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Amnesty International slams 'police violence', forced evictions and no healthcare for immigrants
thinkSPAIN , Thursday, May 23, 2013

AMNESTY International has condemned the 'unnecessary violence' used by riot police during public demonstrations in Spain and the 'lack of guarantees' for people whose homes have been repossessed.

In its annual report, AI listed six areas where it considered Spain needed to improve its human rights policies.

Other entries included anti-terrorism measures, racism and domestic violence, but particularly emphasised repossession of homes and 'aggressiveness' by police in protest marches as being two areas directly caused by the financial crisis.

The report mentioned two cases in point concerning the latter – the death of Ángela Jaramillo from a heart attack three months after being repeatedly beaten with truncheons by police officers when taking part in a peaceful demonstration, the after-effects of which required medical treatment; and reporter Paloma Aznar, who suffered a serious eye injury after being hit by a rubber bullet fired at her, despite wearing her press identification in a prominent place about her person.

Amnesty International referred more generically to riot police hitting, firing rubber bullets at and threatening participants and reporters in a peaceful demonstration in Madrid on September 25.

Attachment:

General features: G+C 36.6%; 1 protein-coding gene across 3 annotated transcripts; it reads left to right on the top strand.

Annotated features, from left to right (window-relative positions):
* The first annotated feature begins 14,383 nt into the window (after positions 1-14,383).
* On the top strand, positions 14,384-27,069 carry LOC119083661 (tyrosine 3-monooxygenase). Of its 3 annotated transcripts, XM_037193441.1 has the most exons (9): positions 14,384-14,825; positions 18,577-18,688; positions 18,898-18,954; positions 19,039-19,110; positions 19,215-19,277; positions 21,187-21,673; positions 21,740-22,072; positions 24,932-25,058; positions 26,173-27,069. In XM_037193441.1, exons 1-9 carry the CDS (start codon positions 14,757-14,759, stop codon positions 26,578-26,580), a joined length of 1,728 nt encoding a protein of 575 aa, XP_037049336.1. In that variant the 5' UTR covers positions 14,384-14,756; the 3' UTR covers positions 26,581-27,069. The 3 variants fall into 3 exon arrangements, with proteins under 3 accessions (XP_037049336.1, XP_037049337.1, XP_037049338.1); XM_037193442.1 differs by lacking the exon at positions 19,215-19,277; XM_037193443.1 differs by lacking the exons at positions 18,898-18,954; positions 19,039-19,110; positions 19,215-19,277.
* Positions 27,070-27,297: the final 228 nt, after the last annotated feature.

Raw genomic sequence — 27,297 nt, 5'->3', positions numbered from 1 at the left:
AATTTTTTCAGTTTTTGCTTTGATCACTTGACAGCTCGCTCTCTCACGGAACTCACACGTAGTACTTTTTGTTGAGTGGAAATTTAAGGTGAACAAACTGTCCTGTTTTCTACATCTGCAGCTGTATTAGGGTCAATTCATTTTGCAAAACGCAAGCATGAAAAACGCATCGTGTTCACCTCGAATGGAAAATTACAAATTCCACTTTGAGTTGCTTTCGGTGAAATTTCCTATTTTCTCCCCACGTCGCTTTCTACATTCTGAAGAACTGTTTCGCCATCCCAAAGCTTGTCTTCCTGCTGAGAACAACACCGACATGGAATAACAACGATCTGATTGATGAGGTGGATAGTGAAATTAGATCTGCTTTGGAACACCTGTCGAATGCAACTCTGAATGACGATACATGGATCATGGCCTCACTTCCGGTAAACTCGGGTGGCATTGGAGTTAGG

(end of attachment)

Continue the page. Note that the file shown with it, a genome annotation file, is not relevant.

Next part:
They added that investigations were usually 'impossible' because victims were unable to identify the officers who had attacked them by their numbers, and because they did not have evidence to prove their injuries were inflicted by the police.

According to AI, this means the victims of excessive police violence are 'defenceless' at law, and that authorities did not carry out 'full, structured and systematic' inquiries into such cases.

Its report also condemned 'forced evictions', both of mortgage defaulters and people living in poverty in shanty towns, which are 'a long way from complying with international legal guarantees' stipulated by legislative reforms passed to deal with the effects of the global recession.

Spain was 'not evaluating or dealing with the repercussions' affecting the human rights of 'vulnerable sectors of the population', or offering the legal guarantees of prior consultation and negotiation, compensation in the case of people evicted from shanty towns, and suitable alternative accommodation for all those left homeless.

Amnesty International says Spain has made no further efforts in the last two years to address this issue, despite the organisation having warned the government in 2011 that hundreds of thousands of residents were at risk of losing their homes and that nine million people were living in actual poverty with no legal support.

Among other issues, AI slammed the fact that victims of domestic violence do not have access to 'effective remedies' and 'face obstacles' when seeking help, and that foreigners without a residence card or not paying social security were unable to obtain medical treatment via the public health service without paying.

“This is not a cutback, it is a violation of human rights,” says Amnesty International.

“For governments in the European Union, it is more important to them to protect borders than to protect life and health.”

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